When in the presence of mahram individuals only, the requirements for Islamic modest dress are different. Except between spouses, who are permitted to see all of each other's bodies, the extent of covering required between mahram individuals is such that all private areas are covered. Looseness and thickness of clothing should also ensure coverage of the private areas. Adornment such as make-up and jewelry are generally permitted, but if the purpose is to attract, it should be reserved to be shared between married couples only. As for style, the requirements about showing off and about wearing clothes of the opposite gender or of another religion hold at all times.
Hijab requirements do not block women and men from doing business or from attending meetings in the same room as long as they are observing Hijab. However, the lowering of the gaze means when in the presence of non-mahrams, one should avoid looking at them in such a way as to be attracted to their bodies, or listening to them in such a way as to be attracted to their voices, etc. And in turn, the guarding of modesty means that one should behave so as not to be trying to attract the opposite sex, or showing off, or discoursing with them in a familiar way or about private topics.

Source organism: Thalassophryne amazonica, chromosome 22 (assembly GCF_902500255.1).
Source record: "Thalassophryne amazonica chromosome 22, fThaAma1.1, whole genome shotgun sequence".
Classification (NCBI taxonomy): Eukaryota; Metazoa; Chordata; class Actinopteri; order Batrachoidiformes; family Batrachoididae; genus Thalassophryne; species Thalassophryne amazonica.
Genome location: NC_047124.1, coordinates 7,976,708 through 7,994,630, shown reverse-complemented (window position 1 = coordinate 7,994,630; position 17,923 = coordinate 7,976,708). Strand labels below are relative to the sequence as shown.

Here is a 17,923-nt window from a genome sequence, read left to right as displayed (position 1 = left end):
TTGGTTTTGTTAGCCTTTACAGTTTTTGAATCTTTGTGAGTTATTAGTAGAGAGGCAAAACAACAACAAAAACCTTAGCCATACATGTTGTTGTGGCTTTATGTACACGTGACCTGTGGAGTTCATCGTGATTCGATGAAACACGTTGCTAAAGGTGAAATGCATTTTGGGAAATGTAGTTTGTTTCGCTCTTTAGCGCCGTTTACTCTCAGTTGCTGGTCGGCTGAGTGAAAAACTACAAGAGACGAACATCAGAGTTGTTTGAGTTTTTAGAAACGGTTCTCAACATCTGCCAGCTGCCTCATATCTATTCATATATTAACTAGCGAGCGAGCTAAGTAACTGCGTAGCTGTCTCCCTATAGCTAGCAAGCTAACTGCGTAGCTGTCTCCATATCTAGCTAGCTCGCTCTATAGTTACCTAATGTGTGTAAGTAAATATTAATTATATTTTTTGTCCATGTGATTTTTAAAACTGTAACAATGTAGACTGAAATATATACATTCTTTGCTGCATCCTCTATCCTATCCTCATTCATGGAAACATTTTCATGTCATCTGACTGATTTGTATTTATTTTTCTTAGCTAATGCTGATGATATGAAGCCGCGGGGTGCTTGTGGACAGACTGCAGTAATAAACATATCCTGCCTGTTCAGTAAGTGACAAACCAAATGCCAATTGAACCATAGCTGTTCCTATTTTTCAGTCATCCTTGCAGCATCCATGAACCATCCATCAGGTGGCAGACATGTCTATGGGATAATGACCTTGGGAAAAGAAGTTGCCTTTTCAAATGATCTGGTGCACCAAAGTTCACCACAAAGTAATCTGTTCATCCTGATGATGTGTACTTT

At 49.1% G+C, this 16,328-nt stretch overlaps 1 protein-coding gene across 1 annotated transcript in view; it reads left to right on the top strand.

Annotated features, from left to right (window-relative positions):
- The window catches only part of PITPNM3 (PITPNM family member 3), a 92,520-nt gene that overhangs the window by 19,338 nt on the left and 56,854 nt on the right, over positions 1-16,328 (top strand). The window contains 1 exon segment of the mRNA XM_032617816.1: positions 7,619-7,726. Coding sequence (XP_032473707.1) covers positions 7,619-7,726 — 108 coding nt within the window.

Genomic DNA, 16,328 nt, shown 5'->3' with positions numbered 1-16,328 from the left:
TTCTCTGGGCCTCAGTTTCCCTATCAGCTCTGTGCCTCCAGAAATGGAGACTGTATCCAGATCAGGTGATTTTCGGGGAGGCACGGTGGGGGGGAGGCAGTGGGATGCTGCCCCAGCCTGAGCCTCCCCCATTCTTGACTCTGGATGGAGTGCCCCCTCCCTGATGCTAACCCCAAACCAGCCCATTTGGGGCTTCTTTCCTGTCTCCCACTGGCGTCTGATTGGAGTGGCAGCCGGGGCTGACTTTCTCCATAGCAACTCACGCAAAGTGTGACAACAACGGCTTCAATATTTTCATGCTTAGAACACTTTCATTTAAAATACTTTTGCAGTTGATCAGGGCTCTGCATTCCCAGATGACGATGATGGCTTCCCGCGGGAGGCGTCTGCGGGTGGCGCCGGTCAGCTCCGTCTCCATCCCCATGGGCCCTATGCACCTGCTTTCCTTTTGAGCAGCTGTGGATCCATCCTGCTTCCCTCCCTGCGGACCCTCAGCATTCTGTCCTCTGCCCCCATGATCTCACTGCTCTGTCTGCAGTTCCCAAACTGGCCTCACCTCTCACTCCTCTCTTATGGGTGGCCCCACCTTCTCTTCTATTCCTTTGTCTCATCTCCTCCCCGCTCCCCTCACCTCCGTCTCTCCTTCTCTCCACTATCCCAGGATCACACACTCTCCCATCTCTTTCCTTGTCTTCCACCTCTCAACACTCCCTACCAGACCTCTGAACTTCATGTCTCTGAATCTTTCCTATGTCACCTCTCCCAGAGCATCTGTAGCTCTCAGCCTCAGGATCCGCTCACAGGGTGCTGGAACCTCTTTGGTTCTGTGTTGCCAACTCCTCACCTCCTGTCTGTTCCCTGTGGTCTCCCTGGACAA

Even the enemies of Islam have recognized that Hijab of men and women gives dignity to humanity and thus empowers those who observe it. This is one of the main reasons that they systematically attack it and try to convince Muslim men and women to abandon true Hijab. Observing Hijab begins and ends with its two over-riding principles – lowering your gaze and guarding your modesty. These two acts are greatly beneficial to you in both this world and the Hereafter – they protect you from hardship, sin, and confusion and they elevate you spiritually – and this is why many people who observe Hijab describe it as being very freeing and something they truly love. Examine your interactions and your wardrobe with these two principles in mind, change anything that is out of line, and you will soon be enjoying the benefits in your own life.